9T Antiope released three albums this year, each of them so different that one might think they came from a different duo.  And yet, their flexibility turned out to be a bonus in a saturated market.  When people expect you to speak, howl; when they expect you to soothe, unnerve.  Feedback, abrasion and anger all have their place here, on an album that screams about connection in an environment that demands volume before recognition.  By collaborating with Siavash Amini, they’ve opened up their sound to an even wider variety of timbres and emotions.  (Richard Allen)

Original Review

Richard Skelton ~ Border Ballads (Aeolian Editions)
It’s tempting to tie an album titled Border Ballads into the ongoing B**xit shambles, but given Richard Skelton’s current location, inspiration may stem from much closer to home, looking ahead to another potentially shattering referendum for the UK. There is a distinct possibility that the currently nebulous border between England and Scotland will become more politically defined in the next few years, and the sparsely populated land on either side – and the rivers that run through – will suddenly be the focus of a lot more interest. Skelton’s work has always been of and in the landscape, of course, and Border Ballads is no different in that sense; his signature mournful long-bowed strings hover around as, here and there, a piano picks out what could be a variation of a folk tune. There is a subtle change in style, though; with more definition to the minimal arrangements, each instrument ebbing and flowing in the mix. The pieces are more concise too; even then, shot through with melancholia, the overall effect is overwhelming. (Jeremy Bye)

Original Review

Several Wives ~ Göldi fell (Gizeh)
You only glanced at the cursed painting for a moment, but now you’re trapped inside it. Several Wives make a field recording of your bemused attempts to escape. Bowed strings echo down the corridor from a hidden chamber, rising in intensity as the ritual proceeds. This is a beautifully haunting album, with an organic, droning atmosphere and no cheap jump scares.  (Samuel Rogers)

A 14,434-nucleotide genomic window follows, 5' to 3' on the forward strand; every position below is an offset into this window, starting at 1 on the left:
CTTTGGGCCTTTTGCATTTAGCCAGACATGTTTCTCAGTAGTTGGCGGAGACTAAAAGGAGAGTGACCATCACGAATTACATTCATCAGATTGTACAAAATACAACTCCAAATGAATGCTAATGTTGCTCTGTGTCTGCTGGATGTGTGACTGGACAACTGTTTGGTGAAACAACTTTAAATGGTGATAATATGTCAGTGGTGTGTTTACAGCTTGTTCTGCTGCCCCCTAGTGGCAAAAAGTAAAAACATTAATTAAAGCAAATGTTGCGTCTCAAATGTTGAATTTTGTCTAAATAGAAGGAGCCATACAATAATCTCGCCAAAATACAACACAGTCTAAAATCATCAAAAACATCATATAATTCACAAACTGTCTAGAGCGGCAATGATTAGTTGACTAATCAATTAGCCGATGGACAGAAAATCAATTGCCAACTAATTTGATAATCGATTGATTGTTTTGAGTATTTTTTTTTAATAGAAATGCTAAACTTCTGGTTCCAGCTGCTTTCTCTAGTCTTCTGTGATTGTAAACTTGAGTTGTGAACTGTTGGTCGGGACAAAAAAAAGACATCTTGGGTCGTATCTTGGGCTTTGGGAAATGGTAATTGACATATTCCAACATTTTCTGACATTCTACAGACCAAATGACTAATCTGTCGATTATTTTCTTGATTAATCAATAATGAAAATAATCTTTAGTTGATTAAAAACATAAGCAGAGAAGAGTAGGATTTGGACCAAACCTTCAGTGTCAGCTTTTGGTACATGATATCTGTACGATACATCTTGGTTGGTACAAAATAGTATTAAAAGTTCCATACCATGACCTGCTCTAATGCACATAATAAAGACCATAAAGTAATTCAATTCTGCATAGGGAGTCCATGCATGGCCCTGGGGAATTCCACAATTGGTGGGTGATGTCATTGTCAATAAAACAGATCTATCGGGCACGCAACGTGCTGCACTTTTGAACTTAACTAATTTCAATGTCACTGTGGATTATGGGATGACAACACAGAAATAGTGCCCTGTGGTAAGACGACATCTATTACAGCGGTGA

Original Review

Simon Scott ~ Soundings (Touch)
In Western cultures, people who are calm can get a bad name: if they’re one step away from serene one moment, some reason, they may be two steps from erupting the next. Soundings, Slowdive drummer Simon Scott’s debut studio album for Touch, has a monk-like pulse with no signs of snapping. Gone is the drum kit and 4/4 beats of his mainstay band. Instead, Simon’s electro-acoustic suite mulches field recordings from his global travels alongside dustings of live strings and modular synths. It all lingers calmly in a jetlag haze—a traveler’s sleepy wonderment.  (Todd B. Gruel)

Original Review

Sunn O))) ~ Life Metal (Ideologic Organ)
Life Metal is over an hour of fully immersive drone metal, designed to be played loud (seriously, don’t rely on computer speakers for this one), with the overall effect leaving the listener in a transcendental, meditative state, feeling unexpectedly optimistic. It’s an album drenched in heavy, slow riffs but it is not oppressive, the twin guitars of Greg Anderson and Stephen O’Malley having a hitherto hidden lightness of being about them. The duo chooses their collaborators wisely as well, from the AAA engineering of Steve Albini to the timely presence of Hildur Go∂nadóttir on voice and cello. The cover is indication enough – this is a Sunn O))) record that lets a little light, a little colour – yes, even a little life – into its grooves. (Jeremy Bye)

Original Review

One comment

  1. Pingback: 2019 Best of Lists from Around the Web: Part VI – Avant Music News